Thursday, May 26, 2011

In Harris County, Texas, Over 100 Killers Convicted of Murder Have Received Only Probation; "Tough," Proposed Texas Law Will Have No Effect


Wrecker Driver's Death Spurs Murder Law:
Wrecker Driver's Death Spurs Murder Law
Updated: Wednesday, 25 May 2011, 9:53 PM CDT
Published : Wednesday, 25 May 2011, 9:53 PM CDT
By Ned Hibberd

HOUSTON - No more “getting away with murder” in the Lone Star State: that’s the message from the Texas Legislature.

The state Senate passed a bill on Wednesday - one previously approved by the House - that would take probation off the table for defendants convicted of first degree murder.

The result: automatic prison time. No probation.

This change in the law was inspired by the case of Steven Hardin, a wrecker driver shot dead by the man whose truck he was towing from a disputed parking spot.

The killer, Barry Crawford, was found guilty. But the jury punished him with ten years’ deferred adjudication, which is a form of probation.

To Hardin’s mother, that was a miscarriage of justice.

And for 13 years, she has pushed for this change, saying it’s what Steven would have wanted.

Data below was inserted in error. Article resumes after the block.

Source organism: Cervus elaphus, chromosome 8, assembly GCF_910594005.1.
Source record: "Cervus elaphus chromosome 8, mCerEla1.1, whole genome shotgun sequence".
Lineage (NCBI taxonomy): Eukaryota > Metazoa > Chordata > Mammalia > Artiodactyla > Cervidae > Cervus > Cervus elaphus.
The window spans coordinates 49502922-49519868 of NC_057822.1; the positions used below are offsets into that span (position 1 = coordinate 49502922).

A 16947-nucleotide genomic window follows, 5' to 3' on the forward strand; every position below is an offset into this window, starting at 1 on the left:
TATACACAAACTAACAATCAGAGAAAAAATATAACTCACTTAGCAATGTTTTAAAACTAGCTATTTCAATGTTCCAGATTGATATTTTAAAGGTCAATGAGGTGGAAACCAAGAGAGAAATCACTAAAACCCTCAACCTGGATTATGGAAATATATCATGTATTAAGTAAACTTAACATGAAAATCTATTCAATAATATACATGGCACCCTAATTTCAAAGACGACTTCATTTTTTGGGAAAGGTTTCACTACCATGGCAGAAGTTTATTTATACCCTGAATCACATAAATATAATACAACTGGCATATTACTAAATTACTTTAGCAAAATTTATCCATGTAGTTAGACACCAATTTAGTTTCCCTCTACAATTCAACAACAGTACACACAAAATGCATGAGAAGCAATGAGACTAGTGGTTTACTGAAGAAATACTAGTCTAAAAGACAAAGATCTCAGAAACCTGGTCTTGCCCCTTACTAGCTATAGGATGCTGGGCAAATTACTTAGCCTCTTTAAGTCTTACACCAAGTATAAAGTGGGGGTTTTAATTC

“There's been times that I wanted to just throw up my hands and quit,” says Carolyn Hardin. “And I'd feel that little nudge: ‘Mama, you're not a quitter.’”

If the bill is signed into law by the Governor, it will take effect September 1.

The law is not retroactive, however. It will only apply to murders committed on or after that date.

* * *

Unfortunately, this law, as described by Hibberd, does not appear to be any sort of solution. It only applies to first-degree murder, thus letting off anyone convicted of second-degree murder or manslaughter, from the get-go. And on top of that, in the spirit of the times, in which blacks and Hispanics—who commit the overwhelming majority of murders, and not just in Harris County—are routinely undercharged and underpunished, Texas authorities can in practice nullify the law simply by charging black and Hispanic killers guilty of first-degree murder with second-degree murder. Thus, the new Texas law, if enacted, is nothing but PR.

My original headline was “In Harris County, Texas, Over 100 Convicted Murderers Have Received Only Probation,” but then I realized that that was inaccurate. Many murderers are convicted only of manslaughter or even less than that.

My thanks go out to Nivius Vir.

Nicholas Stix

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